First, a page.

First, I offer you: Art 100E -- Photography : Motion Study Artist's Statement by Ian Spiers: Humiliated, Angry, Ashamed, Brown
He went on to tell me that the minute I'd photographed federal property, citing the Ballard Locks, the train bridge and the Patriot Act, that I'd, again, broken the law. Of course, I asked why there weren't any signs on that parcel of public property disclosing that photography was forbidden ...
You know, I just read (and reread) that last paragraph, and I still don't get it. I mean, you're joking, right? The Ballard Locks are easily my neighborhood's most recognizable landmark and its highest point of tourism. Tour buses and tour boats make regularly scheduled visits here, and guided tours escort groups of visitors through this landmark daily. Everyone's taking pictures.
Then I offer you the title of Milton Mayer's 1955 book about Nazi Germany: They Thought They Were Free. Of course they did.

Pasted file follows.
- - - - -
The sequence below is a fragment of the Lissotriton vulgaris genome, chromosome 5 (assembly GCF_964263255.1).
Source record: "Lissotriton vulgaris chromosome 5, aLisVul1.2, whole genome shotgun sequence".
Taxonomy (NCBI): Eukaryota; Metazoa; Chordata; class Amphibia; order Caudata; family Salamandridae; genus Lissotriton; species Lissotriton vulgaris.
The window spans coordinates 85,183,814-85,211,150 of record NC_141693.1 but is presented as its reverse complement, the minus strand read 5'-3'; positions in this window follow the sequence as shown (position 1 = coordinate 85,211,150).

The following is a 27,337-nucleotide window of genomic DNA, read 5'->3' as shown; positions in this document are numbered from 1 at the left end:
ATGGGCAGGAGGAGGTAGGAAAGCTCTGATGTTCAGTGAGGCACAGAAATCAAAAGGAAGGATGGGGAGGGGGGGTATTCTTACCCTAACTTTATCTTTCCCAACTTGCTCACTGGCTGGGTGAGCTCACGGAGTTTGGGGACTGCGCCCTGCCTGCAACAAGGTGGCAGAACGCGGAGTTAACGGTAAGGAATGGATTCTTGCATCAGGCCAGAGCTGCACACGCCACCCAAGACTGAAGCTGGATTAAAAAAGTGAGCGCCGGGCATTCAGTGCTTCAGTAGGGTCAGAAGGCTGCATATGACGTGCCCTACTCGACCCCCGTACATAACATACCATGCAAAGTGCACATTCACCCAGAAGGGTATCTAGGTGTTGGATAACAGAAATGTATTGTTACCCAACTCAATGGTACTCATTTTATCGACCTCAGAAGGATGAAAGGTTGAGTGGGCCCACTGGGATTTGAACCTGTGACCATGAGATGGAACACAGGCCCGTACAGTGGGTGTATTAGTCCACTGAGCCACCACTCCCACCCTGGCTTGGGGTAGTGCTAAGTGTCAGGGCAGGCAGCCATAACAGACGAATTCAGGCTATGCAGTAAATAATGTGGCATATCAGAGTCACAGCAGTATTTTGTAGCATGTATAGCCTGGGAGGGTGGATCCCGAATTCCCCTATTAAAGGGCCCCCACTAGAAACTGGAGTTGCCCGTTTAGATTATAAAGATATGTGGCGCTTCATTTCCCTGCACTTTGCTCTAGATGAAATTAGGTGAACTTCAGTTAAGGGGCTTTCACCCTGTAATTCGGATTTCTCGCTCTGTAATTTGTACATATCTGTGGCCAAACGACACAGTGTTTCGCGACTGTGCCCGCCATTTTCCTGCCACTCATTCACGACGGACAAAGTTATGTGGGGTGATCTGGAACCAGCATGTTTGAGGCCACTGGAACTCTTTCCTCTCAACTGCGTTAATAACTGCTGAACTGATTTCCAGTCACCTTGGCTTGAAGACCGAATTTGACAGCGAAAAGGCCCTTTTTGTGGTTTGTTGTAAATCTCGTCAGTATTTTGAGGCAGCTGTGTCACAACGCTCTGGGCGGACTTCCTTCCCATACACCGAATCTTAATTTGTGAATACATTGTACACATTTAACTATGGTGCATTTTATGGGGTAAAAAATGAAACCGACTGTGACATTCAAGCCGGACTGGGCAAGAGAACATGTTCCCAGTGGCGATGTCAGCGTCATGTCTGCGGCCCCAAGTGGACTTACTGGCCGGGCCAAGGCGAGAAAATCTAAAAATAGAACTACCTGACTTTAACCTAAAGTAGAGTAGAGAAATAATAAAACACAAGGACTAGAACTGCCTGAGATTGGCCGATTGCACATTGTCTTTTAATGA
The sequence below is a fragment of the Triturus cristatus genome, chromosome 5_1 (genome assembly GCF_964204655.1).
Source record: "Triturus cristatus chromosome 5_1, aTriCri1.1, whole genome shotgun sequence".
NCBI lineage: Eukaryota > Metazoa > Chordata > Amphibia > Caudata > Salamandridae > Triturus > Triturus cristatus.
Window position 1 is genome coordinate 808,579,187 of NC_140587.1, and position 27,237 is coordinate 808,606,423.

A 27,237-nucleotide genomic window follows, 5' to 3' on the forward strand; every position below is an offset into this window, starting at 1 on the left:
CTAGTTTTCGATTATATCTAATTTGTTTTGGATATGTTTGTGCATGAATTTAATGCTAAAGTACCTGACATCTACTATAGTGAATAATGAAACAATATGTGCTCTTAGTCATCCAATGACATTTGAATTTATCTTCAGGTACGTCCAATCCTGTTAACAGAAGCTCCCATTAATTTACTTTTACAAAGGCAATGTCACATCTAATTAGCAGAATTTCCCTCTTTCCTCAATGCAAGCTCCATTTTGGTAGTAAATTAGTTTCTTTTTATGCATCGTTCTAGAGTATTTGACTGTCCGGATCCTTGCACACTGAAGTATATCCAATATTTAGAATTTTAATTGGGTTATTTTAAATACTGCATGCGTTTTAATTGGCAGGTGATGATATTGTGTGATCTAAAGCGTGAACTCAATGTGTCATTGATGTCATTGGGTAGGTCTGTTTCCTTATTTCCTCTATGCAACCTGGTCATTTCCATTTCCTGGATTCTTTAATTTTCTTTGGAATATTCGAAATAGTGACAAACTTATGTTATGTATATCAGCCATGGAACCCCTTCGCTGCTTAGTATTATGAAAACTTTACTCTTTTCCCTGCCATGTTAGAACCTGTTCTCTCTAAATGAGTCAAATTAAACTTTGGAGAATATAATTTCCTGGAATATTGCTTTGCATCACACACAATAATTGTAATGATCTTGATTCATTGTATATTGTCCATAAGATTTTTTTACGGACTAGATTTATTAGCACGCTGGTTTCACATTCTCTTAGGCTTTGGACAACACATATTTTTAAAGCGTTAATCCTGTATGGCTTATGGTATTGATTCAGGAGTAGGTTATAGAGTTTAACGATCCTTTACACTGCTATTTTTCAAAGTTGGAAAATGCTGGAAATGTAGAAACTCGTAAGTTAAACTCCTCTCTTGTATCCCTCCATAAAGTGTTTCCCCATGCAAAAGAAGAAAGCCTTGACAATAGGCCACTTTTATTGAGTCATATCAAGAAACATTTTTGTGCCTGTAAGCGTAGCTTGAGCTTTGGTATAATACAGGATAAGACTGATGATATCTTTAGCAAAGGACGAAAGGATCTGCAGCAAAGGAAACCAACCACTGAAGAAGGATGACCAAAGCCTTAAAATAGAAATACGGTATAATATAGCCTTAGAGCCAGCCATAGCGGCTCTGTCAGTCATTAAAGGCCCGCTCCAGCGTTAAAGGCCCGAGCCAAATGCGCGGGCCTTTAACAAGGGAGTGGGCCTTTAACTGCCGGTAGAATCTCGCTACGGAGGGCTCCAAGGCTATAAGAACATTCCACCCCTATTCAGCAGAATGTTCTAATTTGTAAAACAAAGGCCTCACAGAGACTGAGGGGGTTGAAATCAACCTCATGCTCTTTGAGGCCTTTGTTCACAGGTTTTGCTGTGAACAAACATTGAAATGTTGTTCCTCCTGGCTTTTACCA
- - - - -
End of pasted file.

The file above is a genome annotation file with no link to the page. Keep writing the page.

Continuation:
What happened here was the gradual habituation of the people, little by little, to being governed by surprise; to receiving decisions deliberated in secret; to believing that the situation was so complicated that the government had to act on information which the people could not understand, or so dangerous that, even if he people could understand it, it could not be released because of national security. And their sense of identification with [their leader], their trust in him, made it easier to widen this gap and reassured those who would otherwise have worried about it.
This separation of government from people, this widening of the gap, took place so gradually and so insensibly, each step disguised (perhaps not even intentionally) as a temporary emergency measure or associated with true patriotic allegiance or with real social purposes. And all the crises and reforms (real reforms, too) so occupied the people that they did not see the slow motion underneath, of the whole process of government growing remoter and remoter.
Now, because we have to be explicit about these things: No, I'm not saying that we're living in a society like Nazi Germany. Notice that I can write this and post it in public without fear of being shot or shipped off to a concentration camp. I am saying that loss of freedoms doesn't look like kristallnacht — by the time something like that happens, the cancer has been growing for a long time — that you can lose a lot of rights and liberties well before it feels oppressive.